It strikes me as humorous that I am passionately defending an institution and the law. Don't think I'm missing that particular irony. Based on my experience and understanding of Robinson, he's no genius, and he certainly comes across as very authoritarian. These are not good things. However, he is certainly better than the alternative.

Also, I have a habit and history of supporting guerilla politics like this - don't like the way the district is being run? Get elected and change things in a radical fashion! - but this is some seriously bad process, and it's headed towards nothing but bad outcomes. Ironically, I do support a more equitable balance of power between the Superintendent and the School Board, but I don't think a) these folks should be let anywhere near power, and b) the way they are going about this is going to result in anything good, especially a more equitable balance of power or division of authority. It's just going to destroy trust between three parties that desperately need to get along: The Superintendent, the School Board, and the Teachers' Union. (Don't even get me started on the fact that there are some teachers supporting Wineteer and Alexander; that's helping pull the trigger on a gun flamethrower that's pointed at your own goddamn union contract.)

What's going on here is pretty blatantly a power play on the part of some backwards-ass amateurs with nothing better to do than gorge their egos at the cost of students, and it needs to stop. Lebanon is succeeding in becoming the laughingstock of the valley, and with good reason: the needs of students are NOWHERE to be found in this entire debate. I know, because I've been following it for years. Lebanon and its residents need to get their collective heads out of their collective asses - and I'm referring specifically to you folks in the middle and professional classes who have avoided local politics because it's "ugly" - before ignorant, small-minded hacks like Wineteer and Alexander do anymore damage to the students of the district - students who happen to be your damn kids.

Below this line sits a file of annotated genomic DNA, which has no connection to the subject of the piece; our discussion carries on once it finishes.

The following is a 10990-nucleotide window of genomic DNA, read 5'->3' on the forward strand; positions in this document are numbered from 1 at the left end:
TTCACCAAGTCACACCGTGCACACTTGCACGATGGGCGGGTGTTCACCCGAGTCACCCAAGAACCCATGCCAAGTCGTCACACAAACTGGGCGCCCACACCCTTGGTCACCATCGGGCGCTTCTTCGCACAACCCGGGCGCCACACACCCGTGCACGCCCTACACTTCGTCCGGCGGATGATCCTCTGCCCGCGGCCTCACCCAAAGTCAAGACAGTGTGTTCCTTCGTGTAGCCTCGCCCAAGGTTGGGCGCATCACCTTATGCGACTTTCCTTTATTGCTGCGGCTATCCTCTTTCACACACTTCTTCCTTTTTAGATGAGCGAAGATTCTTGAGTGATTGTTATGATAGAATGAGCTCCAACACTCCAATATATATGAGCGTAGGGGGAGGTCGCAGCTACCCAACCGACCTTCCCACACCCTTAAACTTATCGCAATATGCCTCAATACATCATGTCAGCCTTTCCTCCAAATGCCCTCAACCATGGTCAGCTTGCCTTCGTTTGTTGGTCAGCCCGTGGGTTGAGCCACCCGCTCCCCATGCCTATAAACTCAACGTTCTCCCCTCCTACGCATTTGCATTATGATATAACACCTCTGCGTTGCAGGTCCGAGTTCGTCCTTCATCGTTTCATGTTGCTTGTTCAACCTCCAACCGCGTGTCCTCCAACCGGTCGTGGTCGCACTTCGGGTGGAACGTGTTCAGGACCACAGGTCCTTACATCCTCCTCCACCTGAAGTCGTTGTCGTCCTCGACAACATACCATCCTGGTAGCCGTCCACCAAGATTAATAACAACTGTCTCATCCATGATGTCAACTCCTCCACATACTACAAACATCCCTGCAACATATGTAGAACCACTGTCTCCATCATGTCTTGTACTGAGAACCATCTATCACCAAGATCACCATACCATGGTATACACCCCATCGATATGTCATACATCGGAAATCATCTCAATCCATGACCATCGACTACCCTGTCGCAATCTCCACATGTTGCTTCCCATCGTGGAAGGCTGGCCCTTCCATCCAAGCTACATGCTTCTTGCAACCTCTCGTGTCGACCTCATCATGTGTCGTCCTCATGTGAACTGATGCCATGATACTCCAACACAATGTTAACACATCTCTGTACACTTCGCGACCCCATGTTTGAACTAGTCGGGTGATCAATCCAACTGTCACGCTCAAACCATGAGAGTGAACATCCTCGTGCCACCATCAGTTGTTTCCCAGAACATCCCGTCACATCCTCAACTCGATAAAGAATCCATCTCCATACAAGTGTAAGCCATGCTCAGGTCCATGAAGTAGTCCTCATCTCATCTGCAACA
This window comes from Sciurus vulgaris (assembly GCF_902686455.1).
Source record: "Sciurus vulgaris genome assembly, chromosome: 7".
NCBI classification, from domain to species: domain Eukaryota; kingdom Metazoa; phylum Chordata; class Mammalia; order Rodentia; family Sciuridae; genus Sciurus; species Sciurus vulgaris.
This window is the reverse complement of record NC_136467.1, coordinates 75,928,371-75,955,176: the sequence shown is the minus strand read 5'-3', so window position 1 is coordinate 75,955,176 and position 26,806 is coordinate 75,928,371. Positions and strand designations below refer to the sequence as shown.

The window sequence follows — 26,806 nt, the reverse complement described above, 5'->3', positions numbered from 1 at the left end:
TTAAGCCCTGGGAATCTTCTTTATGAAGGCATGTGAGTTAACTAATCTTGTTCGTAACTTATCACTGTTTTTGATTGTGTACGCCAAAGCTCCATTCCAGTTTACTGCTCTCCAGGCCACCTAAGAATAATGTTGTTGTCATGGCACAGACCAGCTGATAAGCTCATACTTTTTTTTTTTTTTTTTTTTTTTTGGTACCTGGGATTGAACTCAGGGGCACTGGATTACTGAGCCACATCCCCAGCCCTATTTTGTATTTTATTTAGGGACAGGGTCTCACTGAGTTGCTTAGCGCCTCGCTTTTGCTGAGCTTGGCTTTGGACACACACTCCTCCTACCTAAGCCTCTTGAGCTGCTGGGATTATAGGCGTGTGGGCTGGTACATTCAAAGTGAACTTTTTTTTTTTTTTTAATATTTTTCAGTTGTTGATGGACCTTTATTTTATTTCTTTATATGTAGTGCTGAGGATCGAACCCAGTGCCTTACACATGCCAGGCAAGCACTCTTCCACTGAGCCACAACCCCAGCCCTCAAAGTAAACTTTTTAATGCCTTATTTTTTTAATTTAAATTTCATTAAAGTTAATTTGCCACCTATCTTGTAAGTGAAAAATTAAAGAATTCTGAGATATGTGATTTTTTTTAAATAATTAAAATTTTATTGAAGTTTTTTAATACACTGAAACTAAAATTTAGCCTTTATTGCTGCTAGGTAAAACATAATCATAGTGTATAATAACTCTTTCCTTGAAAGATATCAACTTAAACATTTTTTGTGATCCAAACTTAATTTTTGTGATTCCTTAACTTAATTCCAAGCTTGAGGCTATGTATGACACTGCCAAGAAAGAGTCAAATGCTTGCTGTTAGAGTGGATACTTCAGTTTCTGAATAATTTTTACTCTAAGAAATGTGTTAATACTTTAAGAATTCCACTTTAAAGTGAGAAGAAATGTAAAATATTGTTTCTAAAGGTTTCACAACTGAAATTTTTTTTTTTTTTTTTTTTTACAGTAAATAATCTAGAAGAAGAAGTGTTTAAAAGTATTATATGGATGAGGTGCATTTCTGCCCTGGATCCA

UPDATE: It has been brought to my attention that I was a student in the district for 13 years, not 15. My bad. Apparently preschool didn't count.

In Which I Fail To Understand the World Yet Again

From Pandagon, some fucked-up shit:

ATLANTA — Emelina Ramirez called police to tell them her roommates were attacking her, punching and kicking her in the stomach. When the police arrived, they handcuffed her, took her to jail and ran her fingerprints through a federal database. She is now in an Alabama cell awaiting deportation.

Did they check and see if she was OK first? I could find no evidence in the story the police did. And it gets better:

Ramirez, 30, was three months' pregnant in June when, she says, her roommates attacked her. The Carrollton police officer who arrested her did not speak Spanish. He charged her with simple battery and took her to jail.

Justice, my ass. This looks like a really screwed-up sense of priorities to me: Racism and faux "national security" over the health of a pregnant woman.

But it gets better still. From Xicanopwr:

After further investigation, it seems like this is the case for Emelina. According to an old Google cache from, from, it appears that she was previously married to an US Citizen who abused her. Ironically, her former husband happens to be police officer. During their marriage, they never had her immigration status adjusted. The marriage ended in a divorce because he was an abusive towards her. Since her divorce, she is still stigmatized and branded as an “illegal.”